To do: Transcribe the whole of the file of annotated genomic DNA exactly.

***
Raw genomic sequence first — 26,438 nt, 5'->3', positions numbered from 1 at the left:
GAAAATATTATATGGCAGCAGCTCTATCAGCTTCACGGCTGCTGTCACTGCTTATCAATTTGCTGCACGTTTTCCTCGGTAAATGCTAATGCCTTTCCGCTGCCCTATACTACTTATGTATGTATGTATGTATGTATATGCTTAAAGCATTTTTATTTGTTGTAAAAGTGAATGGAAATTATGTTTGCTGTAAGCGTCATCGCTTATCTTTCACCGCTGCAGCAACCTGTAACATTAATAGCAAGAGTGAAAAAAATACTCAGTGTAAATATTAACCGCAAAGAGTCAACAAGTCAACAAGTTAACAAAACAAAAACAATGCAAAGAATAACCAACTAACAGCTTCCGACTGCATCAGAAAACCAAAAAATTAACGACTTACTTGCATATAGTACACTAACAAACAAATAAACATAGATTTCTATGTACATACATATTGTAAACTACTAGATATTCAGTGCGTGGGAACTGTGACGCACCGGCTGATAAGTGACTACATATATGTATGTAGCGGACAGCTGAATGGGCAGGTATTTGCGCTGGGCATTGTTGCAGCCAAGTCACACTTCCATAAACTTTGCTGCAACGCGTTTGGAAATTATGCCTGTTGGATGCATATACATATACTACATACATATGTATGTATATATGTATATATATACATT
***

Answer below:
Raw genomic sequence first — 26,438 nt, 5'->3', positions numbered from 1 at the left:
GAAAATATTATATGGCAGCAGCTCTATCAGCTTCACGGCTGCTGTCACTGCTTATCAATTTGCTGCACGTTTTCCTCGGTAAATGCTAATGCCTTTCCGCTGCCCTATACTACTTATGTATGTATGTATGTATGTATATGCTTAAAGCATTTTTATTTGTTGTAAAAGTGAATGGAAATTATGTTTGCTGTAAGCGTCATCGCTTATCTTTCACCGCTGCAGCAACCTGTAACATTAATAGCAAGAGTGAAAAAAATACTCAGTGTAAATATTAACCGCAAAGAGTCAACAAGTCAACAAGTTAACAAAACAAAAACAATGCAAAGAATAACCAACTAACAGCTTCCGACTGCATCAGAAAACCAAAAAATTAACGACTTACTTGCATATAGTACACTAACAAACAAATAAACATAGATTTCTATGTACATACATATTGTAAACTACTAGATATTCAGTGCGTGGGAACTGTGACGCACCGGCTGATAAGTGACTACATATATGTATGTAGCGGACAGCTGAATGGGCAGGTATTTGCGCTGGGCATTGTTGCAGCCAAGTCACACTTCCATAAACTTTGCTGCAACGCGTTTGGAAATTATGCCTGTTGGATGCATATACATATACTACATACATATGTATGTATATATGTATATATATACATT